I caught this last night right before I went to sleep (ahh, the bedtime reading choices of a real estate reporter) and had to share it. David Leonhardt, who’s a great economic mind commentating for The New York Times, takes the shame out of being confused about how risky mortgages could bring down the nation’s economy.

“Can’t grasp credit crisis? Join the club,” Leonhardt says today in his must-read column, which travels through the recent shift in the economy to fund mortgages with global capital, and explains why foreclosures among a relatively small percentage of the home-owning population effects the kind of meltdown we’ve seen on Wall Street lately. Check it out here.

And while we’re clearing things up, there’s a thought out there today that foreclosures didn’t increase by as much in February as they did in January.

First, a reminder of that January spike, from our most recent DataParty:

Meanwhile, national foreclosure tracker RealtyTrac reported Tuesday that San Diego County foreclosure activity rose 20 percent between December and January. The foreclosure filings recorded in January numbered 5,428 last month, a 165 percent spike from January 2007. Filings count all records associated with a foreclosure — default notices, auction sales notices and bank repossessions.

Last week, RealtyTrac reported February’s foreclosure filings reached a 4,728 total, up 177 percent from February 2007, but a technical 13 percent drop from January.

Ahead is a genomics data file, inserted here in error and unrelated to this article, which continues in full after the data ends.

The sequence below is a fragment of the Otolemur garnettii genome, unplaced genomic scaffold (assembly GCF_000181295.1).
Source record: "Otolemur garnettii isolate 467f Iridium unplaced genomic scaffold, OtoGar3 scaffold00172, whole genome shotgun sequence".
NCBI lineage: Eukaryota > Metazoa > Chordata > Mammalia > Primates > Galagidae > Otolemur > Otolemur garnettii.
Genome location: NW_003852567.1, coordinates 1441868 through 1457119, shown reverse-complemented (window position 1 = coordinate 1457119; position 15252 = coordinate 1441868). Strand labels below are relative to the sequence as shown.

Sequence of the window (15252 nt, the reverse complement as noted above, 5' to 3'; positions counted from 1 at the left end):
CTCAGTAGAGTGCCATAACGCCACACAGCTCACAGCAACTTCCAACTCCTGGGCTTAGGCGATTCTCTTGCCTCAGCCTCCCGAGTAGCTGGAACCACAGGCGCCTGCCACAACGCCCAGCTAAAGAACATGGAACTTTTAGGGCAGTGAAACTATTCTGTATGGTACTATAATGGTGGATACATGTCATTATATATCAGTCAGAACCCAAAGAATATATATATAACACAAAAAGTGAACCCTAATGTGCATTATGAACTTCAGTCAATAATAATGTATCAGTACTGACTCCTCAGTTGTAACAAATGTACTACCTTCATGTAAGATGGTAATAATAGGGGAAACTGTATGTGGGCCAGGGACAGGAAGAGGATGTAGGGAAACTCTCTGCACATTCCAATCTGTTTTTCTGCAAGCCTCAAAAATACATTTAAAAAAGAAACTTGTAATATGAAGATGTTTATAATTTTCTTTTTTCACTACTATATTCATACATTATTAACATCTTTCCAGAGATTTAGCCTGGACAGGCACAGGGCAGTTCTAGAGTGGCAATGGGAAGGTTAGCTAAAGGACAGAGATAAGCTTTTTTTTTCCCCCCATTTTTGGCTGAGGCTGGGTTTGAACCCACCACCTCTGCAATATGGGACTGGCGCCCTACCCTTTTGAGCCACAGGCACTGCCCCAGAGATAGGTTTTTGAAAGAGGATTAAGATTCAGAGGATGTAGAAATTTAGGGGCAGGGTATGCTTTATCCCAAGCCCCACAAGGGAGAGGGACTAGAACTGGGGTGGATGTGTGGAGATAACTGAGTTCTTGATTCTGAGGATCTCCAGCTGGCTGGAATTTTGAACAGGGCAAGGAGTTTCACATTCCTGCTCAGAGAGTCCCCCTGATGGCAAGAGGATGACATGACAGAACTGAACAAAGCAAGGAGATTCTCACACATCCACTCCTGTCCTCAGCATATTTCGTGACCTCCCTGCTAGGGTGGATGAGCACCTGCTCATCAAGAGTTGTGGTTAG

What’s misleading about that? The foreclosure rate is still record-setting, but it didn’t surpass January, right?

But over in Nerd’s Eye View, Rich Toscano has an excellent explanation for the apparent slowdown, which actually doesn’t seem to be a slowdown at all. (Note: Toscano uses different numbers than the RealtyTrac data, but the concept is still the same). Here’s the bit I was talking about:

But comparing month-to-month totals is always tricky when the shortened month of February is involved. This particular February contained 21 business days — 8.6 percent fewer than January. February’s NOD and NOT counts were, respectively, 2.6 percent and 4.3 percent less than January’s. So the pace of foreclosure activity per business day was actually higher in February than in January or, for that matter, ever.

KELLY BENNETT

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